Ground balancing is almost a non-issue with the SDC 2300. In many areas the SDC 2300 simply ignores the ground right out of the box and there is no ground balance procedure. In more mineralized ground, holding the ground balance button causes a quick ground balance to occur. The SDC 2300 is always automatically ground tracking at a medium-slow rate to maintain the best possible balance, so it is impossible for a novice operator to mess it up. I had no issues with it tracking out targets.
I did encounter hot rocks the SDC would not balance out, the very same types my GPX 5000 would not balance out. Overall the SDC handles ground as well if not better than the GPX because it is running a variation of the fine gold timing and the small coil "sees" less ground than the stock coil on the GPX 5000 therefore there is less ground for it to balance out.
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I can get my GPX 5000 to make a threshold that is perfect with no waver. The SDC 2300 has a less stable threshold more reminiscent of other SD series detectors at higher sensitivity settings. It is pretty stable at the stock "2" sensitivity setting but still not as solid as my GPX.
The SDC 2300 is quite a bit more EMI resistant than the GPX 5000 and plays well with other detectors as long as reasonable spacing is kept. When my brother fired up the SD2200v2 I could get within about 50 feet of him unless he ran a larger coil, then I needed a bit more space.
The bottom line is the SDC 2300 is perhaps the most user friendly nugget detector you can buy. Anyone can run it. It really is normally a turn on and go detector. The only option normally to consider is the sensitivity setting, which gives a balance between a bit more depth but more threshold noise. We were in mild ground and I could run it maxed out but that did make for a less stable threshold. Once you find the sensitivity setting you like in an area you just leave it alone; the ground balance setting is retained when the detector is turned off. So for me operating the SDC 2300 boiled down to turning it on or turning it off. Batteries lasted a good seven hours plus. It seemed just right for most days, never quite running dead by the end if the day except for rare occasions.
If I have to complain about the unit I could complain about the armrest folding up every time I pull my arm out and the lack of volume control. The headphones I received were wired on the left and the cord runs across your chest. You either wear the headphones backwards, or in my case run the cord behind my back. I need a headphone adapter to run optional phones with volume controls. But these really are minor niggles. The waterproof, compact folding design is extremely compelling and easily offsets these minor complaints.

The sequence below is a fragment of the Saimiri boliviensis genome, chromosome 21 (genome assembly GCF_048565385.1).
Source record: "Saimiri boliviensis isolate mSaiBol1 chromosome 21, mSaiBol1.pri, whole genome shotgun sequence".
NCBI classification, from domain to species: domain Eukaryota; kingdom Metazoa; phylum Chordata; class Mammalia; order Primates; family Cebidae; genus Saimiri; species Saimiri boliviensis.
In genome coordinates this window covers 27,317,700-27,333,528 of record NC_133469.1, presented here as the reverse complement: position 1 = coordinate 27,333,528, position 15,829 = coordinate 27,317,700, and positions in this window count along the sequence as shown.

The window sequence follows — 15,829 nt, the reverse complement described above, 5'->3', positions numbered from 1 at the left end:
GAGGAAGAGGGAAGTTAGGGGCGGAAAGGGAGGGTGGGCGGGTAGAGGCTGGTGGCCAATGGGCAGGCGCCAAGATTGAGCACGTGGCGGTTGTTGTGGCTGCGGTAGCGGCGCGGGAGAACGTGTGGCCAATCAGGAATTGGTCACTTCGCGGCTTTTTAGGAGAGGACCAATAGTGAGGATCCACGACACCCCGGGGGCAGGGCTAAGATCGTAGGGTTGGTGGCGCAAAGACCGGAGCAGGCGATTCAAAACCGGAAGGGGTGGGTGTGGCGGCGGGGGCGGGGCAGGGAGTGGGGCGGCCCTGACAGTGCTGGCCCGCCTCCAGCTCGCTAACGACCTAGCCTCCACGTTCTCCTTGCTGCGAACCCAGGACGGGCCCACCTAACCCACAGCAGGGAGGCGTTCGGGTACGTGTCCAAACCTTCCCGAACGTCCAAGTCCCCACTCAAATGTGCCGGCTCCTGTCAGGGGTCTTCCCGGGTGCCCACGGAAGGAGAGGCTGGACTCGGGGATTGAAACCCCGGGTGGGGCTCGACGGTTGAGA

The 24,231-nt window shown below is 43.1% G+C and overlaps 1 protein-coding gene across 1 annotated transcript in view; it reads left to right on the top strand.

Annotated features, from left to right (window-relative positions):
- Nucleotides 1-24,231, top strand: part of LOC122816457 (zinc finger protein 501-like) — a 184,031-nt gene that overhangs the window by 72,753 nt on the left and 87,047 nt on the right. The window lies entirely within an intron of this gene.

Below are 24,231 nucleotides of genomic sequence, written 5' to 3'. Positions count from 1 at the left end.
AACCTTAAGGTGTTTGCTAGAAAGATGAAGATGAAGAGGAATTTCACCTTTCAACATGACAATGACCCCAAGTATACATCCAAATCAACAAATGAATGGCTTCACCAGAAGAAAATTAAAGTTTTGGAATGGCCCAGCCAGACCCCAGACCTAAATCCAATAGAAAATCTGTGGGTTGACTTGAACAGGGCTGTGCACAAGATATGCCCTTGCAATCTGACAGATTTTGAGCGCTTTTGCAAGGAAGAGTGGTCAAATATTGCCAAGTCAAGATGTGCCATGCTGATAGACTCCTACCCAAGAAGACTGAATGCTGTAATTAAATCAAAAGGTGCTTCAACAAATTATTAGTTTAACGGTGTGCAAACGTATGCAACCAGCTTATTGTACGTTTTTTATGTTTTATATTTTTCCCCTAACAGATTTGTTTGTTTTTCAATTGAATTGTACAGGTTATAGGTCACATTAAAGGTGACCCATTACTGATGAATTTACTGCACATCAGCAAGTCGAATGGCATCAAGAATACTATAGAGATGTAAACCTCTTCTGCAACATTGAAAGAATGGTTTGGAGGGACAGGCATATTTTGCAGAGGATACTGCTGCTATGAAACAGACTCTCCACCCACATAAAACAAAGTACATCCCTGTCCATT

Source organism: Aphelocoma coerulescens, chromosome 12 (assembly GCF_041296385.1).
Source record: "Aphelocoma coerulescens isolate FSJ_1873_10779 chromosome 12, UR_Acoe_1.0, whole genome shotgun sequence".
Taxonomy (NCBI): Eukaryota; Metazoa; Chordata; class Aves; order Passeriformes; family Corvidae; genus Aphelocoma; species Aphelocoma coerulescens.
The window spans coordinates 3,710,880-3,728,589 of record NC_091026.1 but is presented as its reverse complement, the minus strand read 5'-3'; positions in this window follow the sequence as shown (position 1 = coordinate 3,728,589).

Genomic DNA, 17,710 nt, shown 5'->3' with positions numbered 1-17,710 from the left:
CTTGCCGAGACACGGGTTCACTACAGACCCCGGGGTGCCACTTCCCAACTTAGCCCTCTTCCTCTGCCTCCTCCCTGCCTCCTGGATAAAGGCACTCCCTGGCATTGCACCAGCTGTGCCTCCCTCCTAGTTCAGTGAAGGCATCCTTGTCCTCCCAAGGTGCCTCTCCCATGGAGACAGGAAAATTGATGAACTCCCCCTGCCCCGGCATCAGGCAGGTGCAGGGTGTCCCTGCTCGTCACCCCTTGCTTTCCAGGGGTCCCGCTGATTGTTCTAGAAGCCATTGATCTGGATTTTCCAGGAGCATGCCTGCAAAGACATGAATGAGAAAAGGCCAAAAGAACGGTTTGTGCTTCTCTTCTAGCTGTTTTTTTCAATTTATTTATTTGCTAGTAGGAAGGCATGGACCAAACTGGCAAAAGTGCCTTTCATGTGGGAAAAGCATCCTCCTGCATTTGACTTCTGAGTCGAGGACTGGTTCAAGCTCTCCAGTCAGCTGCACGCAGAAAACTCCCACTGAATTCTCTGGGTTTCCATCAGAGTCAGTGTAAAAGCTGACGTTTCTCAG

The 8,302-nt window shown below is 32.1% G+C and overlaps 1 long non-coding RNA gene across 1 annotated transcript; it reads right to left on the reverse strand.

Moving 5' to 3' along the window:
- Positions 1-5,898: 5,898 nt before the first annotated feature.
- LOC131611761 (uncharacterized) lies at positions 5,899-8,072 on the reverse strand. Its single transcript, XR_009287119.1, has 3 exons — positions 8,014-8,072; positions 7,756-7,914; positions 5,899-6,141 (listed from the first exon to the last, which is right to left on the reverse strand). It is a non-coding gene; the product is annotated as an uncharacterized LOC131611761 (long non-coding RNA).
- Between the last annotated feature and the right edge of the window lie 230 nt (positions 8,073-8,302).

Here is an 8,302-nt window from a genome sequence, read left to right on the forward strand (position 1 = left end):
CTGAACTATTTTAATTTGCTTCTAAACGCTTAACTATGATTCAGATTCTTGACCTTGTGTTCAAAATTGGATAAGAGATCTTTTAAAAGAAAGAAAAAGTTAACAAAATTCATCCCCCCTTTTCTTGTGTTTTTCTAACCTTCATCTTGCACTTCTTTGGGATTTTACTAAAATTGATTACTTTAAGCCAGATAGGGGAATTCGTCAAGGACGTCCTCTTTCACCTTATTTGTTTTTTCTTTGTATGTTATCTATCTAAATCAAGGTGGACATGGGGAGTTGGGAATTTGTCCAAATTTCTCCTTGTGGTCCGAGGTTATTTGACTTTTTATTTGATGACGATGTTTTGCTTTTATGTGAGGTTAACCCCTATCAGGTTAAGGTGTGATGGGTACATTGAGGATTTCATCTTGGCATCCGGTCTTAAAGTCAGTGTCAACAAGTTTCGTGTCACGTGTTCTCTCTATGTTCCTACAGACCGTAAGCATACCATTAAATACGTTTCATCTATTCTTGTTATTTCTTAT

The SDC 2300 except for the cost is a perfect detector for many more casual nugget hunters who would never, ever learn what all the settings on a GPX 5000 do. It is far easier to operate in bad ground than a VLF. I can hand one to anybody, tell them to turn it on, keep the coil on the ground, and dig everything that goes beep. If it were not for the high price I would flat out just tell everyone to go buy one. It is practically impossible to be unhappy with the SDC 2300.
~ Steve Herschbach
Copyright © 2015 Herschbach Enterprises
5 Grams gold found with SDC 2300 - smallest nugget in lower right only 0.045 grams!
|Transmit Frequency||Multi-Period Pulse Induction|
|Autotune Mode(s)||Slow Motion|
|Ground Rejection||Automatic Ground Tracking|
|Soil Adjust||Normal and Salt Modes|
|Tone Adjust||Yes, High or Low Tone Options|
|Audio Output||Waterproof Speaker or Headphones|
|Hip Mount||Shaft Mount Only|
|Standard Coil(s)||8" round Mono|
|Optional Search Coils||No|
|Battery||4 C-Cells (Alkaline and NiMH Supplied)|
|Operating Time||Approx. 7 Hours with NiMH Batteries|
|Weight||5.7 lbs. with NiMH Batteries Installed|
MPF (Multi Period Fast)
Waterproof to 10 feet (3 meters)
|Notes||Ultra compact folding design derived from Minelab F3 Compact Demining Detector|
*Notes on Technical Specifications - Detailed notes about the specifications listed in this chart.
Edited by Steve Herschbach